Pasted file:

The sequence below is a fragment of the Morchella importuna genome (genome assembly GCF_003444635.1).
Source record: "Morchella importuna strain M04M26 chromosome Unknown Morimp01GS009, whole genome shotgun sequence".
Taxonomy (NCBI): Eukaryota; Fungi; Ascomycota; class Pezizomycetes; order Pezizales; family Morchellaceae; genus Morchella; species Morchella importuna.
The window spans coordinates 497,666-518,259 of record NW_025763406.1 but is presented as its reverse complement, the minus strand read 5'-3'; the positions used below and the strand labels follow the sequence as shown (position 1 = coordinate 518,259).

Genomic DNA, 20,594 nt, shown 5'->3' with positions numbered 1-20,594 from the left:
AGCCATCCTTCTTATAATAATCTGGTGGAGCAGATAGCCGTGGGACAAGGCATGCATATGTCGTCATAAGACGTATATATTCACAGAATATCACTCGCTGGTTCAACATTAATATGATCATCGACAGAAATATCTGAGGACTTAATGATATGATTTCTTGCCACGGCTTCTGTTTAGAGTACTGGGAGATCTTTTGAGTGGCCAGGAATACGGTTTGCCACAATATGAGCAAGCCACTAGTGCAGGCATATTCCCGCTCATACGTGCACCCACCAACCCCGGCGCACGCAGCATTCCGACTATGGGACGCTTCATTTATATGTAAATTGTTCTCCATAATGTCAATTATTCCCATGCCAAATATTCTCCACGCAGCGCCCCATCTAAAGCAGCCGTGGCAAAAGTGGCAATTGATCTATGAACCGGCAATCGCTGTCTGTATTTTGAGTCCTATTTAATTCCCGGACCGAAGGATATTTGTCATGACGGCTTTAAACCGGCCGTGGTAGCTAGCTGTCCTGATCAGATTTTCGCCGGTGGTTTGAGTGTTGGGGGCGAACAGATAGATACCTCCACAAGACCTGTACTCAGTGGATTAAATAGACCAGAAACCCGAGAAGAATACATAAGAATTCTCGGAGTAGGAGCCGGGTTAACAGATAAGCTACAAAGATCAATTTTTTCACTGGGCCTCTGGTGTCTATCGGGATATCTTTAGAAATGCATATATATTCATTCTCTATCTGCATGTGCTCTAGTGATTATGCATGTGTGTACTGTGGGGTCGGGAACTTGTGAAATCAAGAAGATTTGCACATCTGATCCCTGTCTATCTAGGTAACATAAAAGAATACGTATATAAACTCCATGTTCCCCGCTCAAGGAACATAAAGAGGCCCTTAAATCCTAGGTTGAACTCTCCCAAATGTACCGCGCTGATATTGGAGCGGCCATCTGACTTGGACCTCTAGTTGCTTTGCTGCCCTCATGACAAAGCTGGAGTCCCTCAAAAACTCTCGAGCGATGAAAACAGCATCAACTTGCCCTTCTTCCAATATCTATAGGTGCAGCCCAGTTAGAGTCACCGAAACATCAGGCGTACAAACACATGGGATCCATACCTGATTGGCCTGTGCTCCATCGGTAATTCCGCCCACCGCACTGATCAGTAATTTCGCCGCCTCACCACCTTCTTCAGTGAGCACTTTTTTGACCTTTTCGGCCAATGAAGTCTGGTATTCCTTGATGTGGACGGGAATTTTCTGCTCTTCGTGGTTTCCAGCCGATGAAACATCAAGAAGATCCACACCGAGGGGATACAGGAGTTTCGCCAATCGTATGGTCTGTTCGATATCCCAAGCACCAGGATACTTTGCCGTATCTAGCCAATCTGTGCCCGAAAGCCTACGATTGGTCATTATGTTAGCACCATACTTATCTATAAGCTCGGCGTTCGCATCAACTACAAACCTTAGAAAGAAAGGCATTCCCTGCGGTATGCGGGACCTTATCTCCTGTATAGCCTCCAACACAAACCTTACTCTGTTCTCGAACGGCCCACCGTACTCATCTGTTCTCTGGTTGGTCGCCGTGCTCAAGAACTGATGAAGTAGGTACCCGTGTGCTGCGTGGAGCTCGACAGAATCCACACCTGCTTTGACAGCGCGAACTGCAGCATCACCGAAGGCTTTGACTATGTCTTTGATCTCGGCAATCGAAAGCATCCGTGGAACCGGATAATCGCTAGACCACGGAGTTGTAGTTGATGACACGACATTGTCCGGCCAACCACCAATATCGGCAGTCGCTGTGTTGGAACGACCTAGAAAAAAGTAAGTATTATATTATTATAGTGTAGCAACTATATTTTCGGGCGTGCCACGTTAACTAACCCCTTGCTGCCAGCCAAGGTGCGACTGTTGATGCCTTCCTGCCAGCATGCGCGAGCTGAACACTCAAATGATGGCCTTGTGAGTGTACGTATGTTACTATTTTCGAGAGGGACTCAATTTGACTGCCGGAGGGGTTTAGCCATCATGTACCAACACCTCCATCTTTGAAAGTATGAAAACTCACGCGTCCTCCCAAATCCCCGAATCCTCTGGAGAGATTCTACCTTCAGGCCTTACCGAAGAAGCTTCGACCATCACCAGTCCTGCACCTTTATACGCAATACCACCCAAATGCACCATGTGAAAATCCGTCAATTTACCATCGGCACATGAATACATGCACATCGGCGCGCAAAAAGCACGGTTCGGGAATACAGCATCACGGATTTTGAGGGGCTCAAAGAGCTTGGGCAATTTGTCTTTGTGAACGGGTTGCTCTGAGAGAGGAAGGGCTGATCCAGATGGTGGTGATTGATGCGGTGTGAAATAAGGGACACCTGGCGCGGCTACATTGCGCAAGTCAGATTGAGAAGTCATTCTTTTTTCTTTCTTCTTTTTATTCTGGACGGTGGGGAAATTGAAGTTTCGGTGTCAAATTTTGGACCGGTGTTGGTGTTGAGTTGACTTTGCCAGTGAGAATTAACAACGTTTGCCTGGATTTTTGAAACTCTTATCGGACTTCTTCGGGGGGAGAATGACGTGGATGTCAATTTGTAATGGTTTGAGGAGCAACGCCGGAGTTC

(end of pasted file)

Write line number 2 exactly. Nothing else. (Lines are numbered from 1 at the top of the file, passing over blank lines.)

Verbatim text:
Source record: "Morchella importuna strain M04M26 chromosome Unknown Morimp01GS009, whole genome shotgun sequence".